Daniel Ives: An improving supply chain is a positive for Apple

"Thus far the dreaded cut in enterprise spending is more bark than bite."

From a note to Wedbush clients that landed on my desktop Tuesday:

This is the most complex Rubik's Cube macro for investors to navigate in many decades with the combination of skyrocketing inflation coming out of a once in a 100 year pandemic, Fed chasing the curve in hawk mode, horrific Ukraine war, and zero Covid issues in China further crimping a brutal Asia supply chain logjam. As such, tech stocks have seen a brutal year so far with red screens on a daily basis as the Street anticipates the "R word" and a softening of earnings/growth heading into 2023.

However, over the last few weeks in a surprise to the Street fundamentals on enterprise tech are holding up much better than expected with earnings reports from bellwethers Nvidia, Palo Alto, Zscaler showing demand on pockets of tech are still strong with no major cracks in the armor yet.

Supply chain improving = positive for Apple, chips. Over the last week including this weekend we are seeing from our checks a clear improvement in the supply chain in Asia for names like Apple and other chip players which is a much needed positive heading into 2H. While spots around zero Covid are popping up in China, we are seeing a strong production trajectory heading into June for stalwart names such as Apple (good for iPhone 14 ramp) and Tesla which are key barometers for the overall market on this painful hot button supply chain issue which has been a black cloud over the tech/automotive sector the last 6 months.

Cloud and cyber security holding up well despite rampant fears. Our enterprise spending checks in the US and Europe on cloud, cyber security, and big data areas remain relatively firm with the Street already factoring in negative 2023 whisper numbers ~10% below current consensus expectations even though thus far the dreaded cut in enterprise spending is more bark than bite...

Bifurcated tech tape ahead. We continue to view this bifurcated tech tape will be driven higher by software, semis, cyber security, and product-driven names (Apple) as part of this digital transformation, while the WFH poster children in the e-commerce world will continue to see multiples compress as results soften off pandemic highs as seen by the recent Snap debacle. Our top picks in the tech sector remain Microsoft and Apple with our favorite sub-sector the cyber security space with our top picks Palo Alto, Zscaler, Tenable, Fortinet, and CyberArk. Our unwavering view is that the shift to the cloud is only ~40% complete with a massive digital growth wave ahead that will benefit MSFT, Amazon (AWS), Google (GCP), Salesforce, and Oracle.

My take: Who are you going to believe, DigiTimes or Dan Ives?

 

5 Comments

  1. Michael Goldfeder said:
    While the bad news was being promulgated by the usual suspects who perpetually see the glass as half empty, reality transcends once again. Just as Mark Twain, or Samuel Clemmons said a long time ago: “The reports of my death are greatly exaggerated.” (Or words to that effect)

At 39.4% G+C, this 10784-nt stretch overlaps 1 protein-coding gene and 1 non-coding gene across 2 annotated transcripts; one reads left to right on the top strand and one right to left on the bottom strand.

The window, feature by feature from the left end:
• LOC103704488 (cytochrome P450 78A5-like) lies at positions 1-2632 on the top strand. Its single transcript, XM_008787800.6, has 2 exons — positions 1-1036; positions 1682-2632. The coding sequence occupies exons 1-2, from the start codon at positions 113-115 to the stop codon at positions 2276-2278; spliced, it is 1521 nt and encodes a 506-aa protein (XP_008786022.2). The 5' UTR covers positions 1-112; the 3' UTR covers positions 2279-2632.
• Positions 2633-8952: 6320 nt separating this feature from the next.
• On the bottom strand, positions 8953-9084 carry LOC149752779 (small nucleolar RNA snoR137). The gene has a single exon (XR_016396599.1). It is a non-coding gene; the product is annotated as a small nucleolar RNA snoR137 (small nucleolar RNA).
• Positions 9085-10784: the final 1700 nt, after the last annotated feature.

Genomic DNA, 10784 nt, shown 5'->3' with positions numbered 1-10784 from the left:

Apple has been able to navigate these past several years as the bell cow of the entire market, and done so in a manner that will one day finally be recognized by Wall Street for what it truly was; An incredible example of corporate leadership by perhaps the finest CEO of any era in TIm Cook.

    Perhaps the best endorsement of the way TIm Cook operates Apple was best said by Warren Buffet who wanted to buy the entire company. As great as Steve Jobs was, and he was a once in a lifetime innovator and creative genius, TIm Cook has navigated uncharted waters including a once in a century pandemic flawlessly IMO as compared to anyone else. Warren didn’t want to buy Apple when Steve was in charge. Which is a compliment of Biblical proportions to TIm Cook and the team he has put into place since becoming the CEO.

    A bumpy ride has been much smoother knowing that these negative troll stories have been utilized by Apple to benefit the long term shareholders by confronting them with bazillions in buybacks. Those buybacks have been taking hold just as Gene Munster stated in the very first Apple 3.0 zoom call when he said: TIm Cook is slowly turning the screws on Apple from underneath as it rises slowly but constantly in an upward trajectory.

    No later than the end of January, 2023 this stock blows through $200 like a hot knife through a soft stick of butter.

    4
    May 31, 2022
    • Fred Stein said:
      Michael, upvoted. Could not agree more.

      Very few analysts understand Tim or Apple. Over time, books will written about, and business school courses will elucidate Tim’s vision and strength of character.

      1
      May 31, 2022
  2. Robert Paul Leitao said:
    Yes. It’s a bifurcated tech tape. For enterprises facing fast-rising labor costs, productivity gains through technology adoption and technology enhancements are among the few counter-inflationary forces that can be deployed fairly quickly. Apple silicon-based iMacs, MacBook Pros and Mac Studios are in high demand. Through the March quarter iPhone revenue was up about 7% year-over-year following outsized revenue gains for the line last fiscal year.

    1
    May 31, 2022
  3. Easing of the COVID-19 lockdowns in China may be seen as a positive development for Apple & other consumer products makers. It’s those components suppliers that need to get going again. There’s still a month left in this quarter giving Taiwan Semi the opportunity to ramp chip output back up and Apple a chance to catch up on MacBook Pro shipments.

    2
    May 31, 2022

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